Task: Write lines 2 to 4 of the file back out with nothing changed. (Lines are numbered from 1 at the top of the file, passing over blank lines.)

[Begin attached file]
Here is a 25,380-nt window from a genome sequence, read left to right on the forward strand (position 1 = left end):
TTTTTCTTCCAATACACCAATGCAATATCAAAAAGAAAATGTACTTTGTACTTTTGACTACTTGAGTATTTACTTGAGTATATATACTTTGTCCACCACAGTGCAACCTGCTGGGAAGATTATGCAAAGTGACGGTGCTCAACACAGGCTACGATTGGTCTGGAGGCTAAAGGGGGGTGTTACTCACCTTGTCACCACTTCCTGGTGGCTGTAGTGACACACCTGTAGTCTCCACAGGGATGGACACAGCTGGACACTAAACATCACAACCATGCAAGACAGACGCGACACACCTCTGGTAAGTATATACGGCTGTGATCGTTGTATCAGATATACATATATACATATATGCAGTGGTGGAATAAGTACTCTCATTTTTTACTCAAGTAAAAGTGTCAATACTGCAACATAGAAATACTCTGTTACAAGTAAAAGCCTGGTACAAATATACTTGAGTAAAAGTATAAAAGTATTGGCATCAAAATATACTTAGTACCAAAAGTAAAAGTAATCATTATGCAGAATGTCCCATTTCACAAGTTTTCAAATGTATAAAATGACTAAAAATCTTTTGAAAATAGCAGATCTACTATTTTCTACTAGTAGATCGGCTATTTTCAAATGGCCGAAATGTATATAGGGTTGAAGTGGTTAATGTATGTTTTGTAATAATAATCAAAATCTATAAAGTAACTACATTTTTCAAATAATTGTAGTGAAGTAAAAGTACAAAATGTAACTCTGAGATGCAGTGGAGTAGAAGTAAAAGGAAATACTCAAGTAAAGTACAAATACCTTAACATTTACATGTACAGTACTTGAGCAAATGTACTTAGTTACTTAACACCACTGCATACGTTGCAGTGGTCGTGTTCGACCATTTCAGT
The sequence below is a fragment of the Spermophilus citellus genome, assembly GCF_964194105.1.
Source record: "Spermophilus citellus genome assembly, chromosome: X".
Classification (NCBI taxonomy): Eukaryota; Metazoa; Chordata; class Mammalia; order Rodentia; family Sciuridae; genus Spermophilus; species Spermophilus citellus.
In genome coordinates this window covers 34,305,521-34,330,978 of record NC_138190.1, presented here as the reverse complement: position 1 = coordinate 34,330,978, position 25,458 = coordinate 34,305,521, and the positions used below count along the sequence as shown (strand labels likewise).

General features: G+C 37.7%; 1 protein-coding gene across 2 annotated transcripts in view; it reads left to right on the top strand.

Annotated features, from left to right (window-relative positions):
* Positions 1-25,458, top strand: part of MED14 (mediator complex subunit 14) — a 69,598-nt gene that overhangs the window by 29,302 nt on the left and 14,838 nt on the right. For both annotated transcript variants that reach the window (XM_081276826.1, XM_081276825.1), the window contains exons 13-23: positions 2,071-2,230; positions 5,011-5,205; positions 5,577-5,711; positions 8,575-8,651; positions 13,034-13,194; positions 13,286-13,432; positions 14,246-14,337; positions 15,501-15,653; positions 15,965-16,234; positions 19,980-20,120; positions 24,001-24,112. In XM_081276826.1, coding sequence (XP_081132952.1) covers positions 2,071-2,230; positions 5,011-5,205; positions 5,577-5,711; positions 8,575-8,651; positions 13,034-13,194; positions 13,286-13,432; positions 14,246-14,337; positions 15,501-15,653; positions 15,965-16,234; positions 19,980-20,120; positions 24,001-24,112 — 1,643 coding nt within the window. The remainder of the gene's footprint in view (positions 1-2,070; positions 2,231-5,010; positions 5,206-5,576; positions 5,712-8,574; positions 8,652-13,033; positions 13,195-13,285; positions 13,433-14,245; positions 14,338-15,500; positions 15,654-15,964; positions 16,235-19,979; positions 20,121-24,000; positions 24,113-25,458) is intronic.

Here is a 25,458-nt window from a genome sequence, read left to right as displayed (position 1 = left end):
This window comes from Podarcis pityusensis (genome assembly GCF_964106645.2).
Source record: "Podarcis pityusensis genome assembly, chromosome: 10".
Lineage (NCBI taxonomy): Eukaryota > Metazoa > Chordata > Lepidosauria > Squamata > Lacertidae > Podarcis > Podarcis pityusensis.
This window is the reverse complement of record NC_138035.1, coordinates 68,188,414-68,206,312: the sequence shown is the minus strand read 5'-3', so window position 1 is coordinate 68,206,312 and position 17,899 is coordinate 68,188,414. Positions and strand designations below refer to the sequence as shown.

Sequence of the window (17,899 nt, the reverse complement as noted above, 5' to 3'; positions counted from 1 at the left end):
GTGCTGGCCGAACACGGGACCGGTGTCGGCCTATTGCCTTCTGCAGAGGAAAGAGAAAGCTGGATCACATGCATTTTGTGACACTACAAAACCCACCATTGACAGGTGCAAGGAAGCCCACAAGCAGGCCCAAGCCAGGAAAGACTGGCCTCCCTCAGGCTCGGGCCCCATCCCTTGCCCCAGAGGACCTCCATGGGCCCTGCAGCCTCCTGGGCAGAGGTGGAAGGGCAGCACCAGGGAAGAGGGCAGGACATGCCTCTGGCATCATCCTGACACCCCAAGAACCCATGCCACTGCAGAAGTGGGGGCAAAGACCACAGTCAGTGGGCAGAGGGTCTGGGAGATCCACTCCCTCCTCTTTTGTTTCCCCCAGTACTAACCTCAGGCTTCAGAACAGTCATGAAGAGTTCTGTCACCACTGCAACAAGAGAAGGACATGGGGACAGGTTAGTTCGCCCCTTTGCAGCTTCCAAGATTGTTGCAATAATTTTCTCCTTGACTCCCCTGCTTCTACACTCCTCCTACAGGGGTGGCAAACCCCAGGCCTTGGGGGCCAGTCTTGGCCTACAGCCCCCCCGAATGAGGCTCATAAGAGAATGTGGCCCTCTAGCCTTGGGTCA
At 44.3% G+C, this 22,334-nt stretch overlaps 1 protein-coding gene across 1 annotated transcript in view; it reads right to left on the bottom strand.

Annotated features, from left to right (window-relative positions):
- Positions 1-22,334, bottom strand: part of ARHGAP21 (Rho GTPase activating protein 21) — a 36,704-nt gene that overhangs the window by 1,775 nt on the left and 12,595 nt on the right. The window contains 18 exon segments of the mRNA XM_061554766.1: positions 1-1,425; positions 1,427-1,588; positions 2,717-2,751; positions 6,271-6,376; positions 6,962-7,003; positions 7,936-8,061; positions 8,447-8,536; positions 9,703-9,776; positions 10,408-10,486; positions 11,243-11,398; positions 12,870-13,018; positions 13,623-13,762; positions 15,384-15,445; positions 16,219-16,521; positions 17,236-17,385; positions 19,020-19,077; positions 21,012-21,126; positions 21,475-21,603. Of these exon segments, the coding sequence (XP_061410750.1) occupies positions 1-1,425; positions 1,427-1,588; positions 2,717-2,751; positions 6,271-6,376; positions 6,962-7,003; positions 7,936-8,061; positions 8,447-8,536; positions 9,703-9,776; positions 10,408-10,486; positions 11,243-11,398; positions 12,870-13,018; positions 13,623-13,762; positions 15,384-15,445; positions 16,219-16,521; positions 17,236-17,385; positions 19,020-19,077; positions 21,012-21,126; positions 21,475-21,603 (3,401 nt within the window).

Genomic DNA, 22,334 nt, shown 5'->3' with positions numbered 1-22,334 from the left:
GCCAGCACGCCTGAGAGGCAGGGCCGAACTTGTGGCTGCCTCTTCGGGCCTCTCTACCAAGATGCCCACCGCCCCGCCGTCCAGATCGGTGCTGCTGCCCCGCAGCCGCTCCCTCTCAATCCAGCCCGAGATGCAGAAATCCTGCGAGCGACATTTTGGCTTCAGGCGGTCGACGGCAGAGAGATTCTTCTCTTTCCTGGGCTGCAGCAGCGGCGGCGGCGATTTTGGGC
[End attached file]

TTTTTCTTCCAATACACCAATGCAATATCAAAAAGAAAATGTACTTTGTACTTTTGACTACTTGAGTATTTACTTGAGTATATATACTTTGTCCACCACAGTGCAACCTGCTGGGAAGATTATGCAAAGTGACGGTGCTCAACACAGGCTACGATTGGTCTGGAGGCTAAAGGGGGGTGTTACTCACCTTGTCACCACTTCCTGGTGGCTGTAGTGACACACCTGTAGTCTCCACAGGGATGGACACAGCTGGACACTAAACATCACAACCATGCAAGACAGACGCGACACACCTCTGGTAAGTATATACGGCTGTGATCGTTGTATCAGATATACATATATACATATATGCAGTGGTGGAATAAGTACTCTCATTTTTTACTCAAGTAAAAGTGTCAATACTGCAACATAGAAATACTCTGTTACAAGTAAAAGCCTGGTACAAATATACTTGAGTAAAAGTATAAAAGTATTGGCATCAAAATATACTTAGTACCAAAAGTAAAAGTAATCATTATGCAGAATGTCCCATTTCACAAGTTTTCAAATGTATAAAATGACTAAAAATCTTTTGAAAATAGCAGATCTACTATTTTCTACTAGTAGATCGGCTATTTTCAAATGGCCGAAATGTATATAGGGTTGAAGTGGTTAATGTATGTTTTGTAATAATAATCAAAATCTATAAAGTAACTACATTTTTCAAATAATTGTAGTGAAGTAAAAGTACAAAATGTAACTCTGAGATGCAGTGGAGTAGAAGTAAAAGGAAATACTCAAGTAAAGTACAAATACCTTAACATTTACATGTACAGTACTTGAGCAAATGTACTTAGTTACTTAACACCACTGCATACGTTGCAGTGGTCGTGTTCGACCATTTCAGT
The sequence below is a fragment of the Spermophilus citellus genome, assembly GCF_964194105.1.
Source record: "Spermophilus citellus genome assembly, chromosome: X".